On Tue, Oct 28, 2014 at 03:22:36PM +1300, Robert Collins wrote:
> So this should work and I think its generally good.
> 
> But - I'm curious, you only need a single image for devtest to
> experiment with tuskar - the seed - which should be about the same
> speed (or faster, if you have hot caches) than devstack, and you'll
> get Ironic and nodes registered so that the panels have stuff to show.

TBH it's not so much about speed (although, for me, devstack is faster as
I've not yet mirrored all-the-things locally, I only have a squid cache),
it's about establishing a productive test/debug/hack/re-test workflow.

I've been configuring devstack to create Ironic nodes FWIW, so that works
OK too.

It's entirely possible I'm missing some key information on how to compose
my images to be debug friendly, but here's my devtest frustration:

1. Run devtest to create seed + overcloud
2. Hit an issue, say a Heat bug (not that *those* ever happen! ;D)
3. Log onto seed VM to debug the issue.  Discover there are no logs.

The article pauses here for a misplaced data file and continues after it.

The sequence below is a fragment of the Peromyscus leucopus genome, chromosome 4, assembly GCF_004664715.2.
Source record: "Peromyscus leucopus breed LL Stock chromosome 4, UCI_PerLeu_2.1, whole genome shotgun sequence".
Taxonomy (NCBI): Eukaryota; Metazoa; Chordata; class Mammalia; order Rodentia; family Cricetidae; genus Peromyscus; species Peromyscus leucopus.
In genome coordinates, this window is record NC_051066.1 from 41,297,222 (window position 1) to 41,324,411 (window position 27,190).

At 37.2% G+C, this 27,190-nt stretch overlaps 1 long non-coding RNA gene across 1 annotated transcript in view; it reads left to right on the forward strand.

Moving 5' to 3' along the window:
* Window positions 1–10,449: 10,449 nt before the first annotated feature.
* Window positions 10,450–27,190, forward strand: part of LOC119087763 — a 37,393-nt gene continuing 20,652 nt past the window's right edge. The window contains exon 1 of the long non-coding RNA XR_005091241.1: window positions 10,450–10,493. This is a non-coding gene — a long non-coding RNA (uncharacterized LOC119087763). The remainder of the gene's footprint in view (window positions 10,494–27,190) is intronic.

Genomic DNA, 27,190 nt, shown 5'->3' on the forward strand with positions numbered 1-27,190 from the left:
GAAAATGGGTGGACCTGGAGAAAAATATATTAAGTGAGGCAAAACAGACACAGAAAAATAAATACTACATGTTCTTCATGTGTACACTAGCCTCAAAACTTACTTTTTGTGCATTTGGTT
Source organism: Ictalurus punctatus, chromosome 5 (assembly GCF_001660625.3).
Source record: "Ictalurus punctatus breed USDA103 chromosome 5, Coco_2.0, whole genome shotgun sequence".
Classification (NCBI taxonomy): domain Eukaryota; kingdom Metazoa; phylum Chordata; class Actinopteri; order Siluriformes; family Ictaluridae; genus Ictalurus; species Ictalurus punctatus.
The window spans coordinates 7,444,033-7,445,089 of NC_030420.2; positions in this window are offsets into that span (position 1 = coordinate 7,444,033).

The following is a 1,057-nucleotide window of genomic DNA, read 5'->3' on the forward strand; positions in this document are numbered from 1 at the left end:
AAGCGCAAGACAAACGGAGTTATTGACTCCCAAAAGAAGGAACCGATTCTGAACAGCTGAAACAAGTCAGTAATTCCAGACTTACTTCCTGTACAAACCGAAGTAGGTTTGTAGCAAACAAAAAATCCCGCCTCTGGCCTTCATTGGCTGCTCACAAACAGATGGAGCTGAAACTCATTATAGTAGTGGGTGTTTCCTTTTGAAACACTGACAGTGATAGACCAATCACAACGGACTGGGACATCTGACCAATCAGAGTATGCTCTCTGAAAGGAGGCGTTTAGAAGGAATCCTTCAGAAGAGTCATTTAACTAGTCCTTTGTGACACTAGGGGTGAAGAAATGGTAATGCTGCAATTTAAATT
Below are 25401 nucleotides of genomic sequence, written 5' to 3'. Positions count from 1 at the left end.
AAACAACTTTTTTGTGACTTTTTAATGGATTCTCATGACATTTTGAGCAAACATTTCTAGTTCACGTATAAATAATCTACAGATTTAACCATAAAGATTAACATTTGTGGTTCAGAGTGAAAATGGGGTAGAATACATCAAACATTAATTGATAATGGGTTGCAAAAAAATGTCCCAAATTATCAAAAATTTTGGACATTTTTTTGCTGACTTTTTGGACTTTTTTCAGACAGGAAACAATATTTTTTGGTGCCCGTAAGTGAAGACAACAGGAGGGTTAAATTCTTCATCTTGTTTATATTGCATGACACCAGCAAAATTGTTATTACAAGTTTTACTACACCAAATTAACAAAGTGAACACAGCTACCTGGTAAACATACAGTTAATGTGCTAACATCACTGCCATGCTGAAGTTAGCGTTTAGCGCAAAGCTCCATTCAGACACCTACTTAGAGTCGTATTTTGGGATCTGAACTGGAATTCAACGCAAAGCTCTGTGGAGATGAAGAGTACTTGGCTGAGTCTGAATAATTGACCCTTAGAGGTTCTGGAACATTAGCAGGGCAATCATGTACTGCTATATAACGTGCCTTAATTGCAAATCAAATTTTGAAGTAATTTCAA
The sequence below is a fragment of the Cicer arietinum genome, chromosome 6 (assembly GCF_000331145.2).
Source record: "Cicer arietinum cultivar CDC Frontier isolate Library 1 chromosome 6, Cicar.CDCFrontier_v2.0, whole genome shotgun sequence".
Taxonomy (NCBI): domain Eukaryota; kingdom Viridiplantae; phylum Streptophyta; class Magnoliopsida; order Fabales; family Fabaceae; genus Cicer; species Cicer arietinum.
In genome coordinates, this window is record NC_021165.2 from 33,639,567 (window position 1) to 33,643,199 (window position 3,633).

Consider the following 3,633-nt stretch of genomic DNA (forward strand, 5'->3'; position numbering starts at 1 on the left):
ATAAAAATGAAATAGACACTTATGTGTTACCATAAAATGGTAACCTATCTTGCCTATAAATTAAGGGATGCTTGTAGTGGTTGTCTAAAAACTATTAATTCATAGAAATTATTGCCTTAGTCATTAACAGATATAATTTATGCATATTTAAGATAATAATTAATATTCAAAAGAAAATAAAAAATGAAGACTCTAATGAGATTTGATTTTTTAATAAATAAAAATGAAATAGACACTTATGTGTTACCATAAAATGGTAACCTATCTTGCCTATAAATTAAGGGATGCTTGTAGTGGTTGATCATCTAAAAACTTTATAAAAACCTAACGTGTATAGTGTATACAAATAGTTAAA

4. Restart the heat-engine logging somewhere
5. Realize heat-engine isn't quite latest master
6. Git pull heat, discover networking won't allow it
7. scp latest master from my laptop->VM
8. setup.py install, discover the dependencies aren't all there
9. Give up and try to recreate issue on devstack

I'm aware there are probably solutions to all of these problems, but my
point is basically that devstack on my laptop already solves all of them,
so... maybe I can just use that?  That's my thinking, anyway.

E.g here's my tried, tested and comfortable workflow:

1. Run stack.sh on my laptop
2. Do a heat stack-create
3. Hit a problem, look at screen logs
4. Fix problem, restart heat, re-test, git-review, done!

I realize I'm swimming against the tide a bit here, so feel free to educate
me if there's an easier way to reduce the developer friction that exists
with devtest :)

Anyway, that's how I got here, frustration debugging Heat turned into
integrating tuskar with devstack, because I wanted to avoid the same
experience while hacking on tuskar, basically.

Thanks!

Steve

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